Two Ways to Boost Retirement Savings: Which Do You Choose?


Two Ways to Boost Retirement Savings: Which Do You Choose?

Posted by Infinite Wealth Advisors, LLC
2 years ago | May 17, 2022

Many of us worry that we’re not doing enough to prepare for retirement, and know that we should be doing a bit more. At the very least, we want to max out our retirement plan contributions each year, and in many cases we want to do a bit more than that. And so, you face two options to better prepare for the future: Make some budget sacrifices and divert that cash to savings, or find ways to boost income.

So, which route is right for your situation?

Consider the “latte factor.” Often called the “latte factor”, this theory revolves around the idea that most people probably spend at least 5 dollars per day on something that isn’t really necessary. It might be a latte, or something other small indulgence that you enjoy.

This small daily spending seems trivial at the time, which is why we do it without question. But over just one year, that 5 dollars per day could amount to $1,825. If we assume a 5 percent rate of return, investing that same amount could net you over $244,000 in 40 years!

And so, many financial experts recommend cutting out one small daily indulgence, and investing that money instead. When you do the math, it’s easy to see the reasoning.

Option two: Increase your income. What if, instead of giving up your daily coffee (or whatever the indulgence happens to be), you simply found a way to earn an extra $1,825 annually. Invested in the same way, the potential return would be identical. The down side, of course, is that you’ll be working a bit more and losing some valuable free time.

Sacrifice doesn’t always feel motivating. For those with very enjoyable lifestyles, giving up a 5-dollar coffee could be a simple decision. But for those already living on a shoestring budget, who have given up luxuries such as cable television or a new car, that simple daily coffee represents something more. No one wants to live a life of absolute frugality all the time.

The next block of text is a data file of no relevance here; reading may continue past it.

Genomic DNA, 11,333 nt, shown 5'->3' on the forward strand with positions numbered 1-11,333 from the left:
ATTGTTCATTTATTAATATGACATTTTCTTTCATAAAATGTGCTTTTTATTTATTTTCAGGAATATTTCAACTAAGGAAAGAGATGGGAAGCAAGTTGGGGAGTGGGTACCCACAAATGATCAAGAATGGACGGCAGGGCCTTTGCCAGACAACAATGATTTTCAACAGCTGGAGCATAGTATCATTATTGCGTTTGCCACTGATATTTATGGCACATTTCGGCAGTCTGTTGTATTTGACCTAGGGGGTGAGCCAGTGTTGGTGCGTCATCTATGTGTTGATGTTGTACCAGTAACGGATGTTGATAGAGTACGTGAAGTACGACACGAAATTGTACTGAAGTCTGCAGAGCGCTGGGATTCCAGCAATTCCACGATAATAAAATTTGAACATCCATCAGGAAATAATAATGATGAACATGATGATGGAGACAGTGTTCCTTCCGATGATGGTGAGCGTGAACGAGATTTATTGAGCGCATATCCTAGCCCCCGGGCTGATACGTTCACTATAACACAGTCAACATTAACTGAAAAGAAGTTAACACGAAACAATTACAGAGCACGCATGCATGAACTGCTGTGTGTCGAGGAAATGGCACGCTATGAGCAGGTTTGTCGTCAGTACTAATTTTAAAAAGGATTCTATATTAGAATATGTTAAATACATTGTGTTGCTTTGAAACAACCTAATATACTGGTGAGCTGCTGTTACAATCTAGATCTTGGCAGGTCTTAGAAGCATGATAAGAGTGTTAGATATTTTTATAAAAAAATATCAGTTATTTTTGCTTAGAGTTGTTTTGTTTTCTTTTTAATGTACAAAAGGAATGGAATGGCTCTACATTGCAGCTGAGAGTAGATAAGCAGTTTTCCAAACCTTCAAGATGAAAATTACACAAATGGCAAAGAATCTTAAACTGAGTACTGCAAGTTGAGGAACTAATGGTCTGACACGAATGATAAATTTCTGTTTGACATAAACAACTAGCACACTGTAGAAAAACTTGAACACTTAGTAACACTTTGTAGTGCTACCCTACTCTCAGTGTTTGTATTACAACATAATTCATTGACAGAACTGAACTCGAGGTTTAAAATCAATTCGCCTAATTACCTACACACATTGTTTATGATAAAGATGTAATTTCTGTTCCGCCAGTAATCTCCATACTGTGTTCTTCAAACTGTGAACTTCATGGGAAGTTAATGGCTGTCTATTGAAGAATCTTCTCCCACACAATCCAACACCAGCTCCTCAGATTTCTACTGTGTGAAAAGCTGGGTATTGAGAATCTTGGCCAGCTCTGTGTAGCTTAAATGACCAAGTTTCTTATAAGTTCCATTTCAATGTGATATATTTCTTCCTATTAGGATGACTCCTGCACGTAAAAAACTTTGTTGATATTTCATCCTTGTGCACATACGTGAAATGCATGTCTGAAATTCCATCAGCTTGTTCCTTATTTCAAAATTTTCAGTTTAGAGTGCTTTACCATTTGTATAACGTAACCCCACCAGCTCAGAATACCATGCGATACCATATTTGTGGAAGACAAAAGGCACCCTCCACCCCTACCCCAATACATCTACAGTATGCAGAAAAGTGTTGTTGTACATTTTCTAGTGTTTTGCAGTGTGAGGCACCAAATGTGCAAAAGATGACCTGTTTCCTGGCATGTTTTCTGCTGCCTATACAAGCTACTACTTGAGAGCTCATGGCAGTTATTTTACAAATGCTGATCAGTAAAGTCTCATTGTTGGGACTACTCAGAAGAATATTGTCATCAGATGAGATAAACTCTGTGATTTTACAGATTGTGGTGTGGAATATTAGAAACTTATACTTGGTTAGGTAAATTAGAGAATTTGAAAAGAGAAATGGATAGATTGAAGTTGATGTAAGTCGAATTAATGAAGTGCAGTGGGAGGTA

Life’s little emergencies can derail even the best-laid plans. Even those who have made wise choices and accumulated significant savings can find themselves derailed by unpleasant surprises. If you’re forced to borrow or whip out a credit card to cover an emergency, you might wish you had set up a savings account.

The answer is different for each situation. But in many cases, a combined approach works best. Why not comb your budget for small indulgences that you can give up, while also finding ways to boost your income? And whatever you do, make sure to divert some cash to a liquid savings account, so that you aren’t forced to take on debt to cover an emergency.

Remember, we’re here to discuss all aspects of your long-term financial planning, not just your retirement savings. Let’s discuss your earnings and budget at our next meeting, and we’ll help you max out your potential.


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